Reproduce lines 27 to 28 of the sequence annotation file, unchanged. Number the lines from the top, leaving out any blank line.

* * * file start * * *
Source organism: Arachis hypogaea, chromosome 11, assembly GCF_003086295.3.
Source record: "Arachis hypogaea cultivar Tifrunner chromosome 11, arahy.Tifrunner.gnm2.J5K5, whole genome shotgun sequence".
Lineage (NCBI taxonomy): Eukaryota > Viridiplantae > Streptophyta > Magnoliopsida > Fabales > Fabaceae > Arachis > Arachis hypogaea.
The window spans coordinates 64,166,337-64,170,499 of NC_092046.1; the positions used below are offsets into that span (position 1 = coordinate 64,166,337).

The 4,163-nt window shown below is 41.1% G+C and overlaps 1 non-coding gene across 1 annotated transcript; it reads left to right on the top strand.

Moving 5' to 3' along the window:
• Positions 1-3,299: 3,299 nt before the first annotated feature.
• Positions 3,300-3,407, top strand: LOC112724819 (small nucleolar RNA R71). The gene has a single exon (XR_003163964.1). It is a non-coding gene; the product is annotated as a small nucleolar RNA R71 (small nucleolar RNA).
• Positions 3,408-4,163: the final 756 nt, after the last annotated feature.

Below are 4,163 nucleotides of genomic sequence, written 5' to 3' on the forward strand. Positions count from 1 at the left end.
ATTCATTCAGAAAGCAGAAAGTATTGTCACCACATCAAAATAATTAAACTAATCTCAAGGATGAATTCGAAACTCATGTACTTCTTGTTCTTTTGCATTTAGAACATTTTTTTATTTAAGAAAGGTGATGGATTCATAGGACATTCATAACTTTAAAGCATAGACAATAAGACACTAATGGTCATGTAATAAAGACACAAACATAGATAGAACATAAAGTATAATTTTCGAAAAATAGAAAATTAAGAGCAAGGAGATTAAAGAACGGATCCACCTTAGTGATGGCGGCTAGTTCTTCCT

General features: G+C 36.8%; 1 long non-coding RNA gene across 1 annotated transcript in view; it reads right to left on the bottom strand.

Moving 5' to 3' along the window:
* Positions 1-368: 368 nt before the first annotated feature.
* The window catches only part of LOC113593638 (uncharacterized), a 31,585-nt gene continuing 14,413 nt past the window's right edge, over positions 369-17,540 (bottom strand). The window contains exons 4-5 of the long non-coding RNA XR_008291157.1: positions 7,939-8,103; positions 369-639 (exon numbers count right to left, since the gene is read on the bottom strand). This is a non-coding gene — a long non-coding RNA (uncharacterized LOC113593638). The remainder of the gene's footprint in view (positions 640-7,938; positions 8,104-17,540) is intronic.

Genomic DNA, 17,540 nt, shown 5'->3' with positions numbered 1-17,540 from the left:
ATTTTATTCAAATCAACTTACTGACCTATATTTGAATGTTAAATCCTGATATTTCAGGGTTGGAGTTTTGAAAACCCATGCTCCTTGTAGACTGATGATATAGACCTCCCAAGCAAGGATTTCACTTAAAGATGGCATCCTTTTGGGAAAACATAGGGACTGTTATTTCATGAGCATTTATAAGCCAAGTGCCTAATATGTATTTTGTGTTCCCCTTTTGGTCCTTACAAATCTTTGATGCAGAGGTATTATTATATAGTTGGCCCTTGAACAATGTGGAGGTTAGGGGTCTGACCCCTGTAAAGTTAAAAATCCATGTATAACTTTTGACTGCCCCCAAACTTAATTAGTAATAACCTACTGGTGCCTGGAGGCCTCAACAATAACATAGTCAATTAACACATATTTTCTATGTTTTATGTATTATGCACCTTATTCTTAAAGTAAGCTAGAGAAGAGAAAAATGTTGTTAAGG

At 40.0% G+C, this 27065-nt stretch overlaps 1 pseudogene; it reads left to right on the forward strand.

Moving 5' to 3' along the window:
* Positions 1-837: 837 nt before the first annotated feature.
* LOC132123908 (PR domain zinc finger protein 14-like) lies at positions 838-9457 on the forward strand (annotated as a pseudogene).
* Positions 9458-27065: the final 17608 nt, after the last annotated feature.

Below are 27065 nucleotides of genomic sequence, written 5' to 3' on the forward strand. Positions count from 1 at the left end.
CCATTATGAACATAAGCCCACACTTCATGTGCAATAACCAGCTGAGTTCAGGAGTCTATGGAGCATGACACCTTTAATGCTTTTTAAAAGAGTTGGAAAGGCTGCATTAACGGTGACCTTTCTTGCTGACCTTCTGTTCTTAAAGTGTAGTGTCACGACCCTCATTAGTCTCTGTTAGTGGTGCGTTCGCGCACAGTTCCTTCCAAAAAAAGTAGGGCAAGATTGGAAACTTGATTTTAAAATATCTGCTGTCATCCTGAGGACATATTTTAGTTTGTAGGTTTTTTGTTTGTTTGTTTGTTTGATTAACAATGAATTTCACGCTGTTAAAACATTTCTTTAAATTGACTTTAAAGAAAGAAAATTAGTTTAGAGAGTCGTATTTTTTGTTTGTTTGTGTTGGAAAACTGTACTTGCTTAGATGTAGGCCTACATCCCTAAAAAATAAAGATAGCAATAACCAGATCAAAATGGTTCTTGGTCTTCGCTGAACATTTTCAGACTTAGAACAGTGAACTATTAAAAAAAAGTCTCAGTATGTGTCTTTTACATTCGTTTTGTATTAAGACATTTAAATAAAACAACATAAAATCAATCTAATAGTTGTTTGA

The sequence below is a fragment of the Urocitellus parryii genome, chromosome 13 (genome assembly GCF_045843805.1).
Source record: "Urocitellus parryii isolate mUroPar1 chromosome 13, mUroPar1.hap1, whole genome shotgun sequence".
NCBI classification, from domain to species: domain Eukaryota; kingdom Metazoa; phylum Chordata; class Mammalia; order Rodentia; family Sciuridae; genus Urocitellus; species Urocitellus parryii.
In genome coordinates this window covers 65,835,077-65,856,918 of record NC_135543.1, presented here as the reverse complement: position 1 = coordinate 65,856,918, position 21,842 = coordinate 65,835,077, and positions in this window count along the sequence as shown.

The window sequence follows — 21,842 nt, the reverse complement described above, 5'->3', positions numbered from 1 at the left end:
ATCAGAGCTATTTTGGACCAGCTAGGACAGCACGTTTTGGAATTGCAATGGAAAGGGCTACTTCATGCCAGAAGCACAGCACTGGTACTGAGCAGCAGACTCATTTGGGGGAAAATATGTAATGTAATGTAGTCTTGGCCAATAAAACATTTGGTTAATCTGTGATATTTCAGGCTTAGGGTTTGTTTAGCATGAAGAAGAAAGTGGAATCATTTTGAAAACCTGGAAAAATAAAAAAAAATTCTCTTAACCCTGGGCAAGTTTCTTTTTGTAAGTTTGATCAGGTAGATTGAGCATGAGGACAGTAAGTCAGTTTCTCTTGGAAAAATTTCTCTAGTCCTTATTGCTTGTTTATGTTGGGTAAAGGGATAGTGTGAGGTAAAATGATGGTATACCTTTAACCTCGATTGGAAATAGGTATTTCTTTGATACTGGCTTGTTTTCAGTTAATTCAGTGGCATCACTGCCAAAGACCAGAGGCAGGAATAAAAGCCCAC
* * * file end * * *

NCBI classification, from domain to species: domain Eukaryota; kingdom Metazoa; phylum Chordata; class Mammalia; order Rodentia; family Sciuridae; genus Urocitellus; species Urocitellus parryii.
In genome coordinates this window covers 65,835,077-65,856,918 of record NC_135543.1, presented here as the reverse complement: position 1 = coordinate 65,856,918, position 21,842 = coordinate 65,835,077, and positions in this window count along the sequence as shown.